Can the Spartans shut down the Buckeyes?
To keep playoff hopes alive, Michigan State has to stop the Buckeyes' dominant running back. Sam Monson breaks down how it's possible.
Can the Spartans shut down the Buckeyes?
The two top teams in the Eastern division of the Big Ten meet this weekend when Ohio State hosts Michigan State, and there’s a lot at stake for each program.
The Buckeyes are undefeated and chasing an obvious path in to the College Football Playoff, with a real chance to repeat as champions and further enhance Urban Meyer’s legacy. Meanwhile, with one defeat on their resume already, the Spartans can’t afford another and are already just barely clinging to their playoff hopes. They need to beat Ohio State this weekend, take out an undefeated Iowa the following week, and still cross their fingers for a bit more help elsewhere in the college football landscape. As of writing, FiveThirtyEight gives Michigan State a 12 percent chance of making the playoffs, so this is a game neither side can afford to drop.
There are several interesting matchups in this game, but it is likely all going to boil down to whether the Spartans can bottle up Ezekiel Elliott and force Ohio State into the air. If they can, they have a real shot of pulling off the upset.
Elliott has been the Buckeyes’ workhorse back this season, carrying the ball 222 times for 1,433 yards and 16 touchdowns and blocking better than any back in the nation when called upon to do so. He has topped 100 yards rushing in every game this season and has chipped in with 24 receptions for another 171 yards over the year. He has only failed to catch one of the 25 targets sent his way.
At six-feet tall and 225 pounds, Elliott is a bruising back who can run right over people in a heartbeat, turning good gains into huge plays while leaving a would-be tackler in a heap on the floor. Over half (55.0 percent) of his rushing yardage has come after contact this season and he’s broken 43 tackles over the year.
Where this becomes a potential problem for the Spartans is at the second and third levels of their defense.
The team has six players at those levels that have missed five or more tackles on the season, including all three starting linebackers and their strong safety — or the four players most likely to be tasked with bringing down Elliott if he makes it clean to the second level through the line.
Ohio State has been pretty good at getting him to that level all season long, and when they do he can drag players for extra yardage like nobody else in college football.
Take this play against Illinois. The Buckeyes get him through clean to the second level and Elliott is five yards past the line of scrimmage with a head of steam before he receives any contact. The would-be tackler goes low and hard, but still bounces off and Elliott drags defenders for another seven yards before finally being brought down.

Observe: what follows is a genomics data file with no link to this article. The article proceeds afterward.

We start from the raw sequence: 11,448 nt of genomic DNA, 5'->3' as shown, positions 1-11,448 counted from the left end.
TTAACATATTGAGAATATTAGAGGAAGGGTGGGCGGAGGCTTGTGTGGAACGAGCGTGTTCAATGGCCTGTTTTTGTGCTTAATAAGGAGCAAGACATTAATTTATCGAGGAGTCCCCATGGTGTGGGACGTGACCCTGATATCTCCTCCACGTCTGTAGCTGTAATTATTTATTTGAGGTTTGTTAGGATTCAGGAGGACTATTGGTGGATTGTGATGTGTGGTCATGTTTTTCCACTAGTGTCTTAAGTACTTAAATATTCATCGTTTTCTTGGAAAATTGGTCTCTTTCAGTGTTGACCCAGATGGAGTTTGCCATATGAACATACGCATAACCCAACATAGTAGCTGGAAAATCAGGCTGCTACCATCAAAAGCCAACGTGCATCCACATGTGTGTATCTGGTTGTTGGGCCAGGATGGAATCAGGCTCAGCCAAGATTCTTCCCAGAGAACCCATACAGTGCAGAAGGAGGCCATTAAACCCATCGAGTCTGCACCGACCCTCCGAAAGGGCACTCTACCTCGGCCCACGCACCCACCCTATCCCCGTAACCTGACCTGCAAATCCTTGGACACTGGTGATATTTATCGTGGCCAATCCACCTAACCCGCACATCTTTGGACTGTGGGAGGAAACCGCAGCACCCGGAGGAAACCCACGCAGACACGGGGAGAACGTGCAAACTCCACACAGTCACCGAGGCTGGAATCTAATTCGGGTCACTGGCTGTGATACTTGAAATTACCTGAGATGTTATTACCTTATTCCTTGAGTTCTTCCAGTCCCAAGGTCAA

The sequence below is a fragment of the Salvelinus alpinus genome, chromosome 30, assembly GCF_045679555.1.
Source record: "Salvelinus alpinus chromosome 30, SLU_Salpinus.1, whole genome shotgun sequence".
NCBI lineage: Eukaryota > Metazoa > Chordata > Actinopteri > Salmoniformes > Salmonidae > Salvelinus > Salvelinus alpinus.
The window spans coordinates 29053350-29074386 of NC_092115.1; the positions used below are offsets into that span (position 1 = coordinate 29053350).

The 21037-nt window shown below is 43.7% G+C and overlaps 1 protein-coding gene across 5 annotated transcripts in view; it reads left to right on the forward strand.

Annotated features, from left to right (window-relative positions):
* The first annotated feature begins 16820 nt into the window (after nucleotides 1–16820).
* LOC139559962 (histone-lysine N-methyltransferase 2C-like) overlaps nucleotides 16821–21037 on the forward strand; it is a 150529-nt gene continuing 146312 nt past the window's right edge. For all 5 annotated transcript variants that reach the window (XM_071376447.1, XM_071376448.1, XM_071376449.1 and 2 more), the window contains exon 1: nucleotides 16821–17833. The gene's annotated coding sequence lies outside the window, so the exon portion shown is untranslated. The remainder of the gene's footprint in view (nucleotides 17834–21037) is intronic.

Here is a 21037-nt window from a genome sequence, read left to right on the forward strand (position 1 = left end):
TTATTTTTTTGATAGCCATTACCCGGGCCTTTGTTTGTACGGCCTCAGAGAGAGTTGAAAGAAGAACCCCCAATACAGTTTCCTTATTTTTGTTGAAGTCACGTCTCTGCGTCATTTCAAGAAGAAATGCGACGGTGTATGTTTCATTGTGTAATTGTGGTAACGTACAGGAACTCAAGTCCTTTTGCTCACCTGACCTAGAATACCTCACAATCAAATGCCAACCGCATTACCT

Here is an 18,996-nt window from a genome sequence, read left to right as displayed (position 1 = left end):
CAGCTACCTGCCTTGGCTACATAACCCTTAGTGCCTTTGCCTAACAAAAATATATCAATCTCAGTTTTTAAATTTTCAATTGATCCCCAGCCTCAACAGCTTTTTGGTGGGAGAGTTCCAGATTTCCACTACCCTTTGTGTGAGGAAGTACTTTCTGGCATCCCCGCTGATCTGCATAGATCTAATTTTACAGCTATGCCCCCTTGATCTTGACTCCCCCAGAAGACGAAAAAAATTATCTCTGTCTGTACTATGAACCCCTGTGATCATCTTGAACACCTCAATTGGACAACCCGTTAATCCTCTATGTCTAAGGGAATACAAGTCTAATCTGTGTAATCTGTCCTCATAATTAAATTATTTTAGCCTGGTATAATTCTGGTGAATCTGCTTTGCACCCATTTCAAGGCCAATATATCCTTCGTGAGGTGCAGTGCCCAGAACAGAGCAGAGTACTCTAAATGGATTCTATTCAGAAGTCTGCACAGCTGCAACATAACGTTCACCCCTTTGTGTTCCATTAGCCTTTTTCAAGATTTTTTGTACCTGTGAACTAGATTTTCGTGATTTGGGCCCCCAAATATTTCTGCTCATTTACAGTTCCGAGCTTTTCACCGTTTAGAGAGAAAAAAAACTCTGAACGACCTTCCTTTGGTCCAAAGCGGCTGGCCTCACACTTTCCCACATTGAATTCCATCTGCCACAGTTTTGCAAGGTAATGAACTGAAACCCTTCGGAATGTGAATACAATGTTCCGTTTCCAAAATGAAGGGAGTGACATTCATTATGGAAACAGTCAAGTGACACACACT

This isn’t unusual either — in fact, when he does get clean through to the second level he is gaining extra yardage through the tackle point more often than not, and if he breaks a tackle at that level can be gone for a much bigger play.
Again, this time against Rutgers, Elliott has a nice path through the line and this time rumbles for about a dozen more yards while defenders try desperately to pull him down from behind. This is far from ideal defense, but the point is that this is what Elliott can do in the face of that kind of tackling.
If Michigan State wants to contain him, they can’t try and bring him down in this manner, but rather need to hit low and hard and wrap up through the tackle. If they allow him to win the collision, then he can do untold damage to a defense whose strength against the run lies closer to the line of scrimmage.
Again, this time against Penn State, Elliott makes it through the line and is five yards into the defense before being mobbed by a trio of white jerseys. Most players would fall at this point, but the pile is dragged another five yards before Elliott is finally brought to ground. These plays are the difference between drives being extended or failing, between punts and points, and ultimately between winning and losing games. In a game of inches, this is a player that is gaining yards more than he has any right to.
The performance of players like Connor Cook, especially deep down the field, is going to be huge for the Spartans on that side of the ball, and there are other interesting matchups to watch out for, but the key to this game is Michigan State controlling the damage Ezekiel Elliott can do to them. If they can bottle him up, and prevent a dominant display without completely selling out to stop the run then they are in good shape in this game.
If they lose the battle at the line of scrimmage, and Elliott finds his way consistently to the second level of that defense then they simply don’t have the power and physicality to stand up to what he brings with a full run up, and it will lead to big plays that Ohio State can capitalize on.
Ancient Sparta’s greatest foe was once the entire Persian army, but for these modern day Spartans that foe is just one man: Ezekiel Elliott. They will only hope they can block his way as effectively.